Trump so admired Putin that he imagined that the two of them had met, making some variation of that false claim at least five times in public, and playing down any criticisms of him. “In all fairness to Putin, you’re saying he killed people. I haven’t seen that,” he said in 2015. “Have you been able to prove that?” When confronted on this again earlier this year, he dismissed it, saying, “We’ve got a lot of killers. What, you think our country’s so innocent?” Trump could not have been making these excuses for any political advantage. The Republican Party was instinctively hostile toward Russia, though in a sign of shifting U.S. alignments, Republicans today have a more favorable view of Putin than Democrats by 20 points.

“There’s nothing I can think of that I’d rather do than have Russia friendly,” Trump declared at a news conference last July. His campaign seemed to follow this idea. He appointed as a top foreign policy adviser Michael Flynn, a man who had pronounced pro-Russian leanings and, we now know, had been paid by the Russian government. Paul Manafort, who was for a while the head of Trump’s campaign, received millions of dollars from Ukraine’s pro-Russia party. During the Republican convention, there was a very unusual watering down of hawkish language on Russia’s invasion of Ukraine. And once elected, Trump chose as his secretary of state Rex Tillerson, who had been awarded one of Russia’s highest honors for foreigners and had a “very close relationship” with Putin. Finally, there are the repeated contacts between members of Trump’s campaign and family with key Russian officials and nationals, which again appear to be unique to Russia.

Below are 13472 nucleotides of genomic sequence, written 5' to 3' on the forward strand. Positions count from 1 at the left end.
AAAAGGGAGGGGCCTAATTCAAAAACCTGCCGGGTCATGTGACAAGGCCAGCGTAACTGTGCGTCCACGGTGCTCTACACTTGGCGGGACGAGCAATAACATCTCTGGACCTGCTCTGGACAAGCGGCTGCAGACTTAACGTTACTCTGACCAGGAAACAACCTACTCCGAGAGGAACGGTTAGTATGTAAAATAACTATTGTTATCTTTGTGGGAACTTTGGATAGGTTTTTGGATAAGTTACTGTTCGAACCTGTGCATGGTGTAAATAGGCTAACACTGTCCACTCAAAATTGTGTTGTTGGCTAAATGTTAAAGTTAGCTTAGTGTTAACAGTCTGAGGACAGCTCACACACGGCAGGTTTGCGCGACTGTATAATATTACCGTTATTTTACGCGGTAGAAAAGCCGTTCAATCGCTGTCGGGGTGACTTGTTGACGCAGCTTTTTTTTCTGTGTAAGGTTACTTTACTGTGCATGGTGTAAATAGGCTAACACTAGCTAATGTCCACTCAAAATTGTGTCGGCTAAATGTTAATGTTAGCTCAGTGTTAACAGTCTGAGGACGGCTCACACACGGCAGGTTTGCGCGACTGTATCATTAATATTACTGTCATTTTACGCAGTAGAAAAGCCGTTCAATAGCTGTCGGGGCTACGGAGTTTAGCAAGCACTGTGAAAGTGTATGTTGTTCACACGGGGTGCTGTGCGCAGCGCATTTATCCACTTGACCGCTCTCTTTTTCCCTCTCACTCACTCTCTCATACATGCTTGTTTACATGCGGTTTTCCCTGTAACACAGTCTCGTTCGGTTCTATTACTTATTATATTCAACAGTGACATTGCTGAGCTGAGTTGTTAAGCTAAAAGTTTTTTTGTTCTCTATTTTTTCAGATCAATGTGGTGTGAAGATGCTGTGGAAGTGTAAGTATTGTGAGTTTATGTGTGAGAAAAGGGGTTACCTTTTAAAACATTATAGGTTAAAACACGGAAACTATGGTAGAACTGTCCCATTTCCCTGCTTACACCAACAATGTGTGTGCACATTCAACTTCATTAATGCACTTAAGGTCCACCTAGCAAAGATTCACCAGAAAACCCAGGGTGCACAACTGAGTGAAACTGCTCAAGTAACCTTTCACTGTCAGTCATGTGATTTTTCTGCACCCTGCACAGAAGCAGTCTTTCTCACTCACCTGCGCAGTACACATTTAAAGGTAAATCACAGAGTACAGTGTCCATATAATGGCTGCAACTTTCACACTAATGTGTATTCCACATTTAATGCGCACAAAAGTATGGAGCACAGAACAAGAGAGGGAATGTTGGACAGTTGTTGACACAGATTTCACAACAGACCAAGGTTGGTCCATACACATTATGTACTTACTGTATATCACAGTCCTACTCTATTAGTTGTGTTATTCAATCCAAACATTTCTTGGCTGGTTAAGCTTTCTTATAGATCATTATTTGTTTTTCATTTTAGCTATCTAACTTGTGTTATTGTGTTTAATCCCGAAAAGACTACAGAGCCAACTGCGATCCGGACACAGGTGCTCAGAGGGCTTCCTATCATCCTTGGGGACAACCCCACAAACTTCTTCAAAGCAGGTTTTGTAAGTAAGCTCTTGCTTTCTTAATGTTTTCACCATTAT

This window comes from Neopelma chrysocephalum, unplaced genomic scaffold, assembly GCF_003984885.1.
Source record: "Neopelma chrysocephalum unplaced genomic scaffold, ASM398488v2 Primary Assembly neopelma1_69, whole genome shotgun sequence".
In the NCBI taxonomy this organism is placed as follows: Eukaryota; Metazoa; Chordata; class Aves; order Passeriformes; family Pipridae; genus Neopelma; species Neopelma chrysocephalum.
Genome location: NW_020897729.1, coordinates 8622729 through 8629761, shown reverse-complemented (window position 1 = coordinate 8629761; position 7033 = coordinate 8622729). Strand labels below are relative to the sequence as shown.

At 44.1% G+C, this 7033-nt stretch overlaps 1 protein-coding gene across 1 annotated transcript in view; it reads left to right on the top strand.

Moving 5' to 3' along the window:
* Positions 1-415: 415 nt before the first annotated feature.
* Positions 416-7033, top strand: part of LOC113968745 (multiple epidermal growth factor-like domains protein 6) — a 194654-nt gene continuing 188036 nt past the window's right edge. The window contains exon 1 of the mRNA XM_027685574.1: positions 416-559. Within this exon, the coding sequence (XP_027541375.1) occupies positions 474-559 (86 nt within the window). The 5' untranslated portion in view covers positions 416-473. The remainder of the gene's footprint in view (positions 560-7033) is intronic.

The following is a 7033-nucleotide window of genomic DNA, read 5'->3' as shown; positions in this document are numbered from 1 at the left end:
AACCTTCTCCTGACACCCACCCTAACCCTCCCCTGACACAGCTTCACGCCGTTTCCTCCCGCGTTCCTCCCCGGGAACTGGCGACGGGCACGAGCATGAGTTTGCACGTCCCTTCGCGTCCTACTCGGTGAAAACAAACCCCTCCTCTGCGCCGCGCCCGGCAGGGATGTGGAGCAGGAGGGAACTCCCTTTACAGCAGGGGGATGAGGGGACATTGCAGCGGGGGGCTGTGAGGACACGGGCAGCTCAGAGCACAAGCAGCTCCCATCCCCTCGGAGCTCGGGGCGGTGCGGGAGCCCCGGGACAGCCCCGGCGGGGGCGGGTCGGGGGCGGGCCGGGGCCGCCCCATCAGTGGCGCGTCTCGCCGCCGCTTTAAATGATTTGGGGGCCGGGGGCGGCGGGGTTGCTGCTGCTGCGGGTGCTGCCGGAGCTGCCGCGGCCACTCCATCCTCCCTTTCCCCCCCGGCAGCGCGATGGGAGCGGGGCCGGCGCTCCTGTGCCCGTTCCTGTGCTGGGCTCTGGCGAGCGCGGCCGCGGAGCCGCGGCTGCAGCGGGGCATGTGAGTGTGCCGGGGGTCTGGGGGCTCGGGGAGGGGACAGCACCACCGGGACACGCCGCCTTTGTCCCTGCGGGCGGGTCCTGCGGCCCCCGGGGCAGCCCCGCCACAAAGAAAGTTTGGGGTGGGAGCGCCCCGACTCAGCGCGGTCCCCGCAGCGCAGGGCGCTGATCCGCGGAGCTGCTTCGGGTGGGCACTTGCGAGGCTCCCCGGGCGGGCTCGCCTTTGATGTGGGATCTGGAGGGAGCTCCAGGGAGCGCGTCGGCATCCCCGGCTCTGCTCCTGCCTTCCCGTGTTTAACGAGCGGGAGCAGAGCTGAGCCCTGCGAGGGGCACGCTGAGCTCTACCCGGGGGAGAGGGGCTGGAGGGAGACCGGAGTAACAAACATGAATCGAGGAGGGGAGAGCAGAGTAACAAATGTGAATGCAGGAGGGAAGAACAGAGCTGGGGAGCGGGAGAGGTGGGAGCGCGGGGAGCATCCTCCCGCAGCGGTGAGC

It is possible that there are benign explanations for all of this. Perhaps Trump just admires Putin as a leader. Perhaps he has bought in to the worldview of his senior adviser Stephen K. Bannon, in which Russia is not an ideological foe but a cultural friend, a white Christian country battling swarthy Muslims. But perhaps there is some other explanation for this decade-long fawning over Russia and its leader. This is the puzzle now at the heart of the Trump presidency that special counsel Robert S. Mueller III will undoubtedly try to solve.

(c) 2017, Washington Post Writers Group


By Fareed Zakaria
Thursday, July 20, 2017